Army of US chefs to spread diplomacy

2012-09-12 11:02
Chefs make dishes in the Benjamin Franklin room at the Department of State in Washington, DC, during the gathering of the newly-created American Chef Corps. (Jewel Samad, AFP)

Chefs make dishes in the Benjamin Franklin room at the Department of State in Washington, DC, during the gathering of the newly-created American Chef Corps. (Jewel Samad, AFP)

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Washington - Armed with sharp knives and chopping boards, a new army of US diplomats is to begin navigating rough global waters. But they will more likely have mouths watering, than leave a sour taste behind.

In her latest example of what she calls "smart power", the top US diplomat Hillary Clinton has recruited some of America's top chefs to help in her quest to spread US diplomacy and values around the world.

More than 50 of the nation's finest culinary wizards, many of whom are household names across the United States, have signed up to join The American Chef Corps, newly launched at the State Department.

It is a first for the United States, which while it has often been accused by its opponents of seeking world dominance, is rarely charged with trying to butter up other nations with its fine cuisine.

"Unfortunately what most countries know about us is the fast food industry... but there is this most wonderful American culinary story just dying to be told," Ambassador Capricia Penavic Marshall said.

When Clinton, the former first lady, first arrived at the State Department in 2009 as the new secretary of state "food was so second, tertiary" to the serious talks taking place every day, said Marshall.

Cross-cultural exchanges

"We started to chew on how can we engage further with our dinners, luncheon," she said. "Why aren't we inviting that in as part of the experience? Let's use that as a diplomatic tool."

As chief of protocol, Marshall's office oversees the lavish dinners and lunches laid on for visiting dignitaries. While donning their aprons to whip up a delicious meal, the new chefs corps will also help foster cross-cultural exchanges between the United States and other nations.

"The first sign of welcome when you walk into somebody's house is they give you something to eat, a little snack. Automatically your guard is dropped, you feel welcome," said pastry chef Duff Goldman, who has taken cake decorating to a whole new level.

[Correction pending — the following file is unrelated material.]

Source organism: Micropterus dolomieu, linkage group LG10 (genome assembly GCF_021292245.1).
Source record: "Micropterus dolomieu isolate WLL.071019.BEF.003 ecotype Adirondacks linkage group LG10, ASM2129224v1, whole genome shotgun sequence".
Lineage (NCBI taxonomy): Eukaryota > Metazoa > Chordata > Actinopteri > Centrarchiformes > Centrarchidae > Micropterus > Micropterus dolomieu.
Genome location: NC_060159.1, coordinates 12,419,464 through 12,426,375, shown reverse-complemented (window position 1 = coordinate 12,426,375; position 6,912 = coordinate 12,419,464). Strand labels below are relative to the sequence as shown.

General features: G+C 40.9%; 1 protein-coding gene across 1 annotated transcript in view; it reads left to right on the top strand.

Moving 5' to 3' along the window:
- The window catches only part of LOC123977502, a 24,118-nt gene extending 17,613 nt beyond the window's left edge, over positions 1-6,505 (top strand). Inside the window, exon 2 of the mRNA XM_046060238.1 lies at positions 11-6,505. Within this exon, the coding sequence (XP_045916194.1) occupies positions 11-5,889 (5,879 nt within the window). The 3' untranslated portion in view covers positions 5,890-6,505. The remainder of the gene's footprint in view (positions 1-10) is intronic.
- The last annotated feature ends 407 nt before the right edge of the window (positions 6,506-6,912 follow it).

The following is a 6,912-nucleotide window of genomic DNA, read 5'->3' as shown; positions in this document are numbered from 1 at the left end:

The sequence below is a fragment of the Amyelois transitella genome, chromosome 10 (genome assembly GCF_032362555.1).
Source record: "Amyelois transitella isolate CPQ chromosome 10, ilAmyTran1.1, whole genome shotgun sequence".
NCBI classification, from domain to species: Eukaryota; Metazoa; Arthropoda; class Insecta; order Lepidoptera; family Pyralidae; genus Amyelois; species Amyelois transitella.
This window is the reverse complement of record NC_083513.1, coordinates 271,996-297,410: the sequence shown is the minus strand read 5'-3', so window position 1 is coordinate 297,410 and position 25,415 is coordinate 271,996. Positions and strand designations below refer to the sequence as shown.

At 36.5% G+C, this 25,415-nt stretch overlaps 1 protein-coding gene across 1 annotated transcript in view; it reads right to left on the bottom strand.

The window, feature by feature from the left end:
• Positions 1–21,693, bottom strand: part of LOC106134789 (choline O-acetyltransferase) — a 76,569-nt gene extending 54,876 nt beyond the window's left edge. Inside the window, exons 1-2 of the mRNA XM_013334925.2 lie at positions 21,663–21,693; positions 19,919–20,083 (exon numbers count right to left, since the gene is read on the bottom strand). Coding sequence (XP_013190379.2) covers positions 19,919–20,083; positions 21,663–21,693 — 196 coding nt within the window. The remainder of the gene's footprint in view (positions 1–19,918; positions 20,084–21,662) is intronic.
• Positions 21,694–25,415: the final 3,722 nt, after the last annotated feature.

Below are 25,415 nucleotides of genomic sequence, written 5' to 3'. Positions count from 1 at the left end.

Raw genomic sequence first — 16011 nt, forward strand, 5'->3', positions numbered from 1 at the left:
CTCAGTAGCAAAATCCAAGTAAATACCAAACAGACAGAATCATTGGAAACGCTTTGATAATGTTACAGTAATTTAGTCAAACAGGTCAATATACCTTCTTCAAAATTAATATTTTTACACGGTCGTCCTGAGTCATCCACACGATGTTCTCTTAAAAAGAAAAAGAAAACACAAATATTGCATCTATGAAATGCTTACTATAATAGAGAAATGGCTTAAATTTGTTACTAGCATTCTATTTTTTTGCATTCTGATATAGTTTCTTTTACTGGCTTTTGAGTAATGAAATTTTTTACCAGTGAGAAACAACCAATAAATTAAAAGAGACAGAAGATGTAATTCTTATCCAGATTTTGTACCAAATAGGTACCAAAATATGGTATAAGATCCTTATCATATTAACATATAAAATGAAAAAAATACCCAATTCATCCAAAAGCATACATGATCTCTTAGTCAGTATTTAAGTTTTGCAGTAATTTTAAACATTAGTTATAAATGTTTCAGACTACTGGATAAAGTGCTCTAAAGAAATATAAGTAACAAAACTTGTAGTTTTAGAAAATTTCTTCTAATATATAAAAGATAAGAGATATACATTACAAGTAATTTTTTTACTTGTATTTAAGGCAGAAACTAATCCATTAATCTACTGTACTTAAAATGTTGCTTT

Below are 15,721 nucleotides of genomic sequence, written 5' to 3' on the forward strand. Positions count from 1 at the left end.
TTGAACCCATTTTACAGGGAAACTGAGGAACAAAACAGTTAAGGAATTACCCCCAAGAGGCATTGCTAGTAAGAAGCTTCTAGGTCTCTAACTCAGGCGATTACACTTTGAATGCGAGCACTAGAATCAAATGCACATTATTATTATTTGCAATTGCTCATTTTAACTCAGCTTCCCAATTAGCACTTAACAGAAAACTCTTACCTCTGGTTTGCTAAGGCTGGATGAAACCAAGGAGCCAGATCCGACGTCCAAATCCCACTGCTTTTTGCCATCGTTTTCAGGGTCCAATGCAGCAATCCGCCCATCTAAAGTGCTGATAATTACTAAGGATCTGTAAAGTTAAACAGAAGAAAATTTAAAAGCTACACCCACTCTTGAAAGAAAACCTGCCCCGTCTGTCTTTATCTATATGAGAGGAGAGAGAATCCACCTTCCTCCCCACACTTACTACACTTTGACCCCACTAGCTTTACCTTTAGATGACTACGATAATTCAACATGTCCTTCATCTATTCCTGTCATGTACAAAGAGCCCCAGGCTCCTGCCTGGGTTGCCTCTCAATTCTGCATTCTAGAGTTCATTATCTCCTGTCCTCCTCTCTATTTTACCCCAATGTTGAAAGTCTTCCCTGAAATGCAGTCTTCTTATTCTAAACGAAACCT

"If people are coming to this country, and they sit down and I come out with a tray of cupcakes, 'Hey I got cupcakes I made in the colour of your flag', how cool is that?

"I feel welcome, I feel relaxed, progress will be made. If you just walk into a room and bring on clip boards, and turn on laptops it's so impersonal and cold."

Goldman - who has become a hit star of the reality TV show Ace of Cakes featuring his own Baltimore-based bakery - will undertake his first diplomatic mission to Bogota, icing a huge cake outside in front of around 6 000 people.

American historical menu

"You cook a meal and it's a way to send a message," agreed top chef Jose Andres, who moved to the US capital from Spain 20 years ago.

Most recently, Andres was asked to prepare a dinner for new French President Francois Hollande and his partner, Valerie Trierweiler, during their first visit to the White House in May.

Andres, who is the owner of seven restaurants around the Washington area and suburbs, said he created "an American historical menu", delving into his vast library of cookbooks.

From the 1931 Joy of Cooking, the first edition of what has become one of America's most-published cookbooks, he whipped up an appetizer of shrimp with grapefruit with French dressing, served with a milk punch cocktail devised by Benjamin Franklin, a recipe dating back to the 1770s.

This was followed by a gazpacho from the first book of American recipes The Virginia House-wife published in 1825 by Mary Randolph.

"She travelled around Europe when she was young, and she took many recipes from around Europe, French, Italian, and so she incorporated them into her book," Andres said.

Time donated freely

"And one of the recipes was gazpacho, so you could argue that gazpacho is actually genuinely American," he laughed.

"Food isn't traditionally thought of as a diplomatic tool, but I think it's the oldest diplomatic tool," Clinton said in a taped address to the launch of the new diplomatic initiative.

"Sharing a meal can help people transcend boundaries, and build bridges in a way that nothing else can. Certainly some of the most meaningful conversations I've had with my counterparts around the world have taken place at breakfasts, lunches and dinners."

The chefs are freely donating their time to the initiative, while the State Department is partnering with food manufacturers such as Mars, and will also be aided by the New York-based James Beard Foundation, set up in 1986 in honour of Beard, a cookbook author and dean of American cuisine.

"There is so much untapped potential in the power of food," White House assistant chef and senior policy adviser, Sam Kass, said at the launch.

"It's an incredible honour, but it is also an incredible responsibility," he said, adding "this is just the very beginning, and I hope in 10 years, 20 years, this just becomes diplomacy, this is it ... This is a key component of everything."

Read more on:    hillary clinton  |  us

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